Get Ready For The Epic 'Ring Of Fire' Annular Solar Eclipse Of October 2023 With This Epic NASA Trailer (Video)
A spectacular celestial event is coming soon to the skies of North and South America.
On Saturday, Oct. 14, 2023, a “ring of fire” annular solar eclipse will occur, creating a stunning sight for millions of observers. NASA has released a thrilling trailer to get you excited about this rare phenomenon and to show you how to watch it safely.
An annular solar eclipse happens when the moon passes between the sun and the earth, but is too far away to completely cover the sun’s disk. Instead, it leaves a thin ring of bright sunlight around the moon’s silhouette, creating the illusion of a fiery ring in the sky. This is different from a total solar eclipse when the moon blocks the sun entirely and casts a dark shadow on the Earth.
The annular eclipse of Oct. 14 will be visible from a narrow path that stretches from Oregon to Texas in the U.S. and then continues through Mexico, Central America, and parts of South America. The path of annularity, where the ring of fire can be seen, will be about 125 miles (200 kilometers) wide and will last for up to 4 minutes and 30 seconds at each location.
Outside the path of annularity, a partial solar eclipse will be visible to a much larger area, including most of North America and northern South America. A partial eclipse occurs when the moon covers only a part of the sun, creating a crescent-shaped sun in the sky.
The annular eclipse will begin at 8:06 a.m. PDT (11:06 a.m. EDT or 1506 GMT) in Oregon and end at 12:30 p.m. CDT (1:30 p.m. EDT or 1730 GMT) in Texas. The partial eclipse will start about an hour before and end about an hour after the annular phase in each location. You can check the exact times and locations for your area using NASA’s interactive map.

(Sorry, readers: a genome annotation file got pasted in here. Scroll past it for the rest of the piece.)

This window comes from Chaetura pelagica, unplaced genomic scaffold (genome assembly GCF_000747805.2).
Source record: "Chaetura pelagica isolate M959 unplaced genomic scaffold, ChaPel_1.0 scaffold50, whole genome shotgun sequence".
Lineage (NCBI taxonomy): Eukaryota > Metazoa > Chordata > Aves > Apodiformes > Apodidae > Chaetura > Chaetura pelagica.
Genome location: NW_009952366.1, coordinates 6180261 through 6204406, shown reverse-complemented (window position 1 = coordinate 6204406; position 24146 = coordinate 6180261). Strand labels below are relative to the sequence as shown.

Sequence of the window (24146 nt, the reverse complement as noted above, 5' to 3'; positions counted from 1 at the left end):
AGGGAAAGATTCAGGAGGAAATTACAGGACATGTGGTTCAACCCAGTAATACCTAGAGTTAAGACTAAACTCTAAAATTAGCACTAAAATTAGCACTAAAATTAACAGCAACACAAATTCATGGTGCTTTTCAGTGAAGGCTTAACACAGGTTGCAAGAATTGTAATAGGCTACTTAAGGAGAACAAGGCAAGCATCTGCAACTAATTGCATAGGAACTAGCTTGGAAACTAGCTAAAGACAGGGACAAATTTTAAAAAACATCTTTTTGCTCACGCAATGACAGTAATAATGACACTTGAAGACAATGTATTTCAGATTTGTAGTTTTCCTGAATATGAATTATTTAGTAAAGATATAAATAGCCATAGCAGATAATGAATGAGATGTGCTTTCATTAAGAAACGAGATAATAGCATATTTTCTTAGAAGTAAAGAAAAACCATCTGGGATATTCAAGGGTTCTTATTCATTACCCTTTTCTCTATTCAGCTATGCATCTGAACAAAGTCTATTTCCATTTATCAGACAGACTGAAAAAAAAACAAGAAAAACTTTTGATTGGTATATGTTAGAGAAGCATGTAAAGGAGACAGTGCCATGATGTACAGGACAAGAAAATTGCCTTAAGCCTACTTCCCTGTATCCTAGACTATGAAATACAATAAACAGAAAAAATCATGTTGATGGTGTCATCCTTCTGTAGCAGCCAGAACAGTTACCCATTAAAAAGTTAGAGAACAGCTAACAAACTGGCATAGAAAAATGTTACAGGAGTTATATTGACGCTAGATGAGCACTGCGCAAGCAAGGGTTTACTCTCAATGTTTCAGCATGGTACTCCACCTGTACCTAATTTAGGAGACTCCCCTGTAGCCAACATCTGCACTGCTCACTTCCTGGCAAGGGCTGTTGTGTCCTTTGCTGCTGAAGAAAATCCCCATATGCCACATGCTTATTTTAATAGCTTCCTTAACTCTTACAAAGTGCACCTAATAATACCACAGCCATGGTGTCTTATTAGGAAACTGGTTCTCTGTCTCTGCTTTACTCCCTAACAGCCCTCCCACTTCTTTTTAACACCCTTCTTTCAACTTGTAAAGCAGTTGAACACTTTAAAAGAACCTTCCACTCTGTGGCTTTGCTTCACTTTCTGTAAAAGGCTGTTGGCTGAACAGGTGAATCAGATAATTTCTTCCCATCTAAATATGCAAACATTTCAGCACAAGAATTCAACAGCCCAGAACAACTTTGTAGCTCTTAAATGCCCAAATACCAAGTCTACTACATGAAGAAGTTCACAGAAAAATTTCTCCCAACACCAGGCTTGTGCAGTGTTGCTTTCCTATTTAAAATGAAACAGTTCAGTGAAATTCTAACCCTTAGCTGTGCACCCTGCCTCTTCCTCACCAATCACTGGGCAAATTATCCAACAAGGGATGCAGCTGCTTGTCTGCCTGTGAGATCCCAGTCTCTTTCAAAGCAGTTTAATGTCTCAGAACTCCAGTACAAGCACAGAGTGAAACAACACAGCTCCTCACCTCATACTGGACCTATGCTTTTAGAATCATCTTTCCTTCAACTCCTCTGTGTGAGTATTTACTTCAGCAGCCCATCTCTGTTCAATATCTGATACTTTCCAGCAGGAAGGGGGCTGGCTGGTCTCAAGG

To watch the eclipse safely, you need to use special eye protection designed for solar viewing, such as eclipse glasses or filters. Looking directly at the sun without proper protection can cause permanent eye damage or blindness. Do not use sunglasses, binoculars, telescopes, cameras, or other devices that are not equipped with solar filters.
If you are not in the path of the eclipse or if the weather is cloudy, you can still enjoy this amazing event online. NASA will provide live broadcast coverage on Oct. 14 from 11:30 a.m. to 1:15 p.m. EDT (1530-1715 UTC) on NASA TV, NASA.gov, the NASA app, and YouTube. You can also follow NASA on social media for updates and images from the eclipse.
The annular eclipse of Oct. 14 will be the first one visible from the U.S. since 2012 and the last one until 2028. Don’t miss this unique opportunity to witness one of nature’s most awe-inspiring shows.